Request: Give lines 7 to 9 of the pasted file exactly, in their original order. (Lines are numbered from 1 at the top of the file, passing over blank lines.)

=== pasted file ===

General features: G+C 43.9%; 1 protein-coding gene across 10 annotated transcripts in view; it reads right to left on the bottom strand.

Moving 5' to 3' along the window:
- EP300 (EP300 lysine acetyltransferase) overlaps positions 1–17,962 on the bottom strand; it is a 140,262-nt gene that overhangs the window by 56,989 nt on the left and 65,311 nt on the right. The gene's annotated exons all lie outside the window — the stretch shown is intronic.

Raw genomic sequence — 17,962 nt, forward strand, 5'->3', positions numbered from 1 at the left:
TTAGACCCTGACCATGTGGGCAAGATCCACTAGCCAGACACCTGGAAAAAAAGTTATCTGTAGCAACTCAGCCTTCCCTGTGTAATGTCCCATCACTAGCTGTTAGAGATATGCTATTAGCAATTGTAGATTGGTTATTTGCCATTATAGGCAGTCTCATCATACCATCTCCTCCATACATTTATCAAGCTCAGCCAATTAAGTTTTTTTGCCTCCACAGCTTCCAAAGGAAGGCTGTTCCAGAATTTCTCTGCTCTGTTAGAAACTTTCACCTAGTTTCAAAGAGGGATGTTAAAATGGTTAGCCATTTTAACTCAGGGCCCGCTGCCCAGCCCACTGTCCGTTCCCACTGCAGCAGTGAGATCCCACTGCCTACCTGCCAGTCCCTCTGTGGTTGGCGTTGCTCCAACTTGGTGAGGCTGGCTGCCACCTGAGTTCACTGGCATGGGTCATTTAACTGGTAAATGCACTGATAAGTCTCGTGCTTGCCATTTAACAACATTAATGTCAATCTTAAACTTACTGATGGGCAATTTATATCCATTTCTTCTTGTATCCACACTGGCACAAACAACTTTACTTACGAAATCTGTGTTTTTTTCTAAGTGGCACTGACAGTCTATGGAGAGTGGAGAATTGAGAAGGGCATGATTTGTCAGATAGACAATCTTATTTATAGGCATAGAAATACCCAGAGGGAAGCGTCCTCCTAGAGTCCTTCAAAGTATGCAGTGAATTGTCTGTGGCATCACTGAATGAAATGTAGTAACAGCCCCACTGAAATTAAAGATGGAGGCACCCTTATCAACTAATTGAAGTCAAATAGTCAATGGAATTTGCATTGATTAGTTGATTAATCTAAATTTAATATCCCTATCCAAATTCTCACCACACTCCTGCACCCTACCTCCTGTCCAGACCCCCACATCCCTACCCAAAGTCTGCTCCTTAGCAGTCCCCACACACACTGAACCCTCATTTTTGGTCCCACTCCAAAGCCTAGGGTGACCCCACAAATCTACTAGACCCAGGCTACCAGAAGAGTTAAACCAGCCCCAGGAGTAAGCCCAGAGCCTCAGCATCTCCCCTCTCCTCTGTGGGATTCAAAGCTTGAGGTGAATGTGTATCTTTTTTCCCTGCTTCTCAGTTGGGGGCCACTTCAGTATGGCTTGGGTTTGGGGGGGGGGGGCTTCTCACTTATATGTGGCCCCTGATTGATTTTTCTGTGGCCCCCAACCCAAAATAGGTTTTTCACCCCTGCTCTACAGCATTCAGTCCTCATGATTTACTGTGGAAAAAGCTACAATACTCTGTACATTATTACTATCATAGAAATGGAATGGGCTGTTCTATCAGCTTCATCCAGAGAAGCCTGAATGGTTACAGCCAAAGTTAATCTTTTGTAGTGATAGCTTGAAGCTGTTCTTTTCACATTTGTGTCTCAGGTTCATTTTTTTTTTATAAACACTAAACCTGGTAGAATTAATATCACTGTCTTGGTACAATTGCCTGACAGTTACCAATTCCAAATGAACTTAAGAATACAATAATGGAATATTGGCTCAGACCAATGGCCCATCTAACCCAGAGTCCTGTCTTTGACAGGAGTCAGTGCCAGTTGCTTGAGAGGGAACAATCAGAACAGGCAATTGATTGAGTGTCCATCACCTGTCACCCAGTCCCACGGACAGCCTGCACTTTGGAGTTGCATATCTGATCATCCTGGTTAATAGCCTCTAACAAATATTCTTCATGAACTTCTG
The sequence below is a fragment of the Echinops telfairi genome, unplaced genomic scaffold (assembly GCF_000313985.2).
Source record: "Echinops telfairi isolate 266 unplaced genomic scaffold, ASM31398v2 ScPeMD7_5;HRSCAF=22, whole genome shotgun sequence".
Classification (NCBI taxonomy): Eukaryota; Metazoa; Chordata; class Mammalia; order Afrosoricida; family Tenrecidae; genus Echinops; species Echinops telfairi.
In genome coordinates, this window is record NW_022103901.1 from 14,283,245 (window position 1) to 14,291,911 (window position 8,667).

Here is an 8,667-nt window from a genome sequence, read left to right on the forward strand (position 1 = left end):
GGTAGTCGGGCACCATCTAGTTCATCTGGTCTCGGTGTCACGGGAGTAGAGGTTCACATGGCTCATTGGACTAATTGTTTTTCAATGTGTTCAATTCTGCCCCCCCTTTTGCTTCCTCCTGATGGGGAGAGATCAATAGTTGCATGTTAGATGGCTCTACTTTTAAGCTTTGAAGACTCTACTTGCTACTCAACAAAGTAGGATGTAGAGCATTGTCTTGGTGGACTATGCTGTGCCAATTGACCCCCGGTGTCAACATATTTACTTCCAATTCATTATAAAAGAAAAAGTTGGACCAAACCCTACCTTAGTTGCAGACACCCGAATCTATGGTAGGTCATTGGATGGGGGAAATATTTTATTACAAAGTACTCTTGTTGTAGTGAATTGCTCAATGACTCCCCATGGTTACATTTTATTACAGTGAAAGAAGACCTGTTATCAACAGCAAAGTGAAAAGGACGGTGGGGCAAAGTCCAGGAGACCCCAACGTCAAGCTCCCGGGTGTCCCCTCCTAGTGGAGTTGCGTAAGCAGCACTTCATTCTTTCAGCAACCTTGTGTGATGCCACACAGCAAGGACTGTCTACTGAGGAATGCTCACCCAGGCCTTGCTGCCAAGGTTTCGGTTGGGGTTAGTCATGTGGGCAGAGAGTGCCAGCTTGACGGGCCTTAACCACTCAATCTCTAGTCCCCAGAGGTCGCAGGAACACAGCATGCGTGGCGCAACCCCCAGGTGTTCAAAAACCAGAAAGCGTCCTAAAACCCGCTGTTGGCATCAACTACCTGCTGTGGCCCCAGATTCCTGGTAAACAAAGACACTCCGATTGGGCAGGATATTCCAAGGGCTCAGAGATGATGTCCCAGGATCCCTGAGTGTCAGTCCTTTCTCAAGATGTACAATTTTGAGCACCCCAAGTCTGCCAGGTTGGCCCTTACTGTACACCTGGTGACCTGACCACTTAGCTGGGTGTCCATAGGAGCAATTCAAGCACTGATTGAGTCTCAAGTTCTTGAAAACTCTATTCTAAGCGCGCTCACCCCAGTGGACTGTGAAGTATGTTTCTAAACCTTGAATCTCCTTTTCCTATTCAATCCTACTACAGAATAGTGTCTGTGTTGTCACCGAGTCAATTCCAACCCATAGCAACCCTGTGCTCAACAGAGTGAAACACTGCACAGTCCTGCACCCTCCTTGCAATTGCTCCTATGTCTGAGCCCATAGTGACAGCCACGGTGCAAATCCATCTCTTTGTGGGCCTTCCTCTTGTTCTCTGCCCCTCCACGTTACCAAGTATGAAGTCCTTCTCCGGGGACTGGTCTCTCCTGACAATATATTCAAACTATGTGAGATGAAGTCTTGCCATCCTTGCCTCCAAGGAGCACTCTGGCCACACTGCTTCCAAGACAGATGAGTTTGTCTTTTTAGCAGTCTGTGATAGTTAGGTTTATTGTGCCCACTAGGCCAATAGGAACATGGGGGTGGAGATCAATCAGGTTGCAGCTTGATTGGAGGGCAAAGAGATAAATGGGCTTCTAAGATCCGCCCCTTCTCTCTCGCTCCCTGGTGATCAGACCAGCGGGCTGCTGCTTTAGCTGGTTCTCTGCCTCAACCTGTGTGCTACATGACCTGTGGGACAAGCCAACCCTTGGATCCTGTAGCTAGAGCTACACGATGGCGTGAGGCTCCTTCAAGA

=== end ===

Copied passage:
Source record: "Echinops telfairi isolate 266 unplaced genomic scaffold, ASM31398v2 ScPeMD7_5;HRSCAF=22, whole genome shotgun sequence".
Classification (NCBI taxonomy): Eukaryota; Metazoa; Chordata; class Mammalia; order Afrosoricida; family Tenrecidae; genus Echinops; species Echinops telfairi.
In genome coordinates, this window is record NW_022103901.1 from 14,283,245 (window position 1) to 14,291,911 (window position 8,667).